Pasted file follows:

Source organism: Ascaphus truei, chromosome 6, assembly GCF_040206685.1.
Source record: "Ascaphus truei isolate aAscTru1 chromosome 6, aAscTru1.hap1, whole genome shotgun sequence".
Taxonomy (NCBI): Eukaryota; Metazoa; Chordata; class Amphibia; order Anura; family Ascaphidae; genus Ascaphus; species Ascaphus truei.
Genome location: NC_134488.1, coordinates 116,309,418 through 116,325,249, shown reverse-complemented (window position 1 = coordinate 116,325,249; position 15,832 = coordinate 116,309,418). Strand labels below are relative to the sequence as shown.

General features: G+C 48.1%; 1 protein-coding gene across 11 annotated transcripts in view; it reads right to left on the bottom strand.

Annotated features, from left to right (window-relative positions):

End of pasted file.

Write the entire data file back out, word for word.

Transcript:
Source organism: Ascaphus truei, chromosome 6, assembly GCF_040206685.1.
Source record: "Ascaphus truei isolate aAscTru1 chromosome 6, aAscTru1.hap1, whole genome shotgun sequence".
Taxonomy (NCBI): Eukaryota; Metazoa; Chordata; class Amphibia; order Anura; family Ascaphidae; genus Ascaphus; species Ascaphus truei.
Genome location: NC_134488.1, coordinates 116,309,418 through 116,325,249, shown reverse-complemented (window position 1 = coordinate 116,325,249; position 15,832 = coordinate 116,309,418). Strand labels below are relative to the sequence as shown.

General features: G+C 48.1%; 1 protein-coding gene across 11 annotated transcripts in view; it reads right to left on the bottom strand.

Annotated features, from left to right (window-relative positions):